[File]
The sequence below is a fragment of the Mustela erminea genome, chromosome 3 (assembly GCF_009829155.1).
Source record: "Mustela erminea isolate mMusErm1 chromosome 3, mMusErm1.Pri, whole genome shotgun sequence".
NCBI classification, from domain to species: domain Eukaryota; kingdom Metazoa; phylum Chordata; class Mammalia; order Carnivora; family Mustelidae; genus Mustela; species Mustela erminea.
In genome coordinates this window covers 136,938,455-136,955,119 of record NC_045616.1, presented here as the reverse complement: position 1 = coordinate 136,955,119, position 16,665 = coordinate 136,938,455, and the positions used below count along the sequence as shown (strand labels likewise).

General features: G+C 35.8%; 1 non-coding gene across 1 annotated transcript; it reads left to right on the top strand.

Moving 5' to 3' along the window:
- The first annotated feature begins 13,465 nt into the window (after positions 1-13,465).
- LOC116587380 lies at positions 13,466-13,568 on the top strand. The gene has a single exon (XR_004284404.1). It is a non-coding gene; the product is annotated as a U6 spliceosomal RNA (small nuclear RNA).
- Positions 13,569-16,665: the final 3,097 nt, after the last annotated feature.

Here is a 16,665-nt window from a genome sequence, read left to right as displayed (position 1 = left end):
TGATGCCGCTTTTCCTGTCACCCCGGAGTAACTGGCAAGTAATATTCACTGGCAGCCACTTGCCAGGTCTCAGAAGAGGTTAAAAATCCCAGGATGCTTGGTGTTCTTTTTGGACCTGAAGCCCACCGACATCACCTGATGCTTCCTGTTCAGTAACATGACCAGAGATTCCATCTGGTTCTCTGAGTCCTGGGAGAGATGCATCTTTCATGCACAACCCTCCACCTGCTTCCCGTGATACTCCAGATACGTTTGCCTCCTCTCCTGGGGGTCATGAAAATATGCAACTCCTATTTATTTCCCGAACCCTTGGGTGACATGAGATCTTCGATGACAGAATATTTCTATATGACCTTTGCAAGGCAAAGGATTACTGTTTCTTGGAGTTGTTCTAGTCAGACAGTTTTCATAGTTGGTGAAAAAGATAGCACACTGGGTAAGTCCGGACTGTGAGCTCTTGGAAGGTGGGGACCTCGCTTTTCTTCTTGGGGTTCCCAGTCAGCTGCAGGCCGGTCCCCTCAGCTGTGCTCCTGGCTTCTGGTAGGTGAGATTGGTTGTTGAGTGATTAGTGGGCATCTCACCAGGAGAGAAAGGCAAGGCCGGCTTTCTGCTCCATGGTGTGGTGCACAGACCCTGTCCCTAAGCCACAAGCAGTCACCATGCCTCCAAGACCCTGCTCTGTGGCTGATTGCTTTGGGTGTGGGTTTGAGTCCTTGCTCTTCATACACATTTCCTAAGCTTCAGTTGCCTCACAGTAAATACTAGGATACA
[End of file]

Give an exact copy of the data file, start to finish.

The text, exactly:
The sequence below is a fragment of the Mustela erminea genome, chromosome 3 (assembly GCF_009829155.1).
Source record: "Mustela erminea isolate mMusErm1 chromosome 3, mMusErm1.Pri, whole genome shotgun sequence".
NCBI classification, from domain to species: domain Eukaryota; kingdom Metazoa; phylum Chordata; class Mammalia; order Carnivora; family Mustelidae; genus Mustela; species Mustela erminea.
In genome coordinates this window covers 136,938,455-136,955,119 of record NC_045616.1, presented here as the reverse complement: position 1 = coordinate 136,955,119, position 16,665 = coordinate 136,938,455, and the positions used below count along the sequence as shown (strand labels likewise).

General features: G+C 35.8%; 1 non-coding gene across 1 annotated transcript; it reads left to right on the top strand.

Moving 5' to 3' along the window:
- The first annotated feature begins 13,465 nt into the window (after positions 1-13,465).
- LOC116587380 lies at positions 13,466-13,568 on the top strand. The gene has a single exon (XR_004284404.1). It is a non-coding gene; the product is annotated as a U6 spliceosomal RNA (small nuclear RNA).
- Positions 13,569-16,665: the final 3,097 nt, after the last annotated feature.

Here is a 16,665-nt window from a genome sequence, read left to right as displayed (position 1 = left end):
TGATGCCGCTTTTCCTGTCACCCCGGAGTAACTGGCAAGTAATATTCACTGGCAGCCACTTGCCAGGTCTCAGAAGAGGTTAAAAATCCCAGGATGCTTGGTGTTCTTTTTGGACCTGAAGCCCACCGACATCACCTGATGCTTCCTGTTCAGTAACATGACCAGAGATTCCATCTGGTTCTCTGAGTCCTGGGAGAGATGCATCTTTCATGCACAACCCTCCACCTGCTTCCCGTGATACTCCAGATACGTTTGCCTCCTCTCCTGGGGGTCATGAAAATATGCAACTCCTATTTATTTCCCGAACCCTTGGGTGACATGAGATCTTCGATGACAGAATATTTCTATATGACCTTTGCAAGGCAAAGGATTACTGTTTCTTGGAGTTGTTCTAGTCAGACAGTTTTCATAGTTGGTGAAAAAGATAGCACACTGGGTAAGTCCGGACTGTGAGCTCTTGGAAGGTGGGGACCTCGCTTTTCTTCTTGGGGTTCCCAGTCAGCTGCAGGCCGGTCCCCTCAGCTGTGCTCCTGGCTTCTGGTAGGTGAGATTGGTTGTTGAGTGATTAGTGGGCATCTCACCAGGAGAGAAAGGCAAGGCCGGCTTTCTGCTCCATGGTGTGGTGCACAGACCCTGTCCCTAAGCCACAAGCAGTCACCATGCCTCCAAGACCCTGCTCTGTGGCTGATTGCTTTGGGTGTGGGTTTGAGTCCTTGCTCTTCATACACATTTCCTAAGCTTCAGTTGCCTCACAGTAAATACTAGGATACA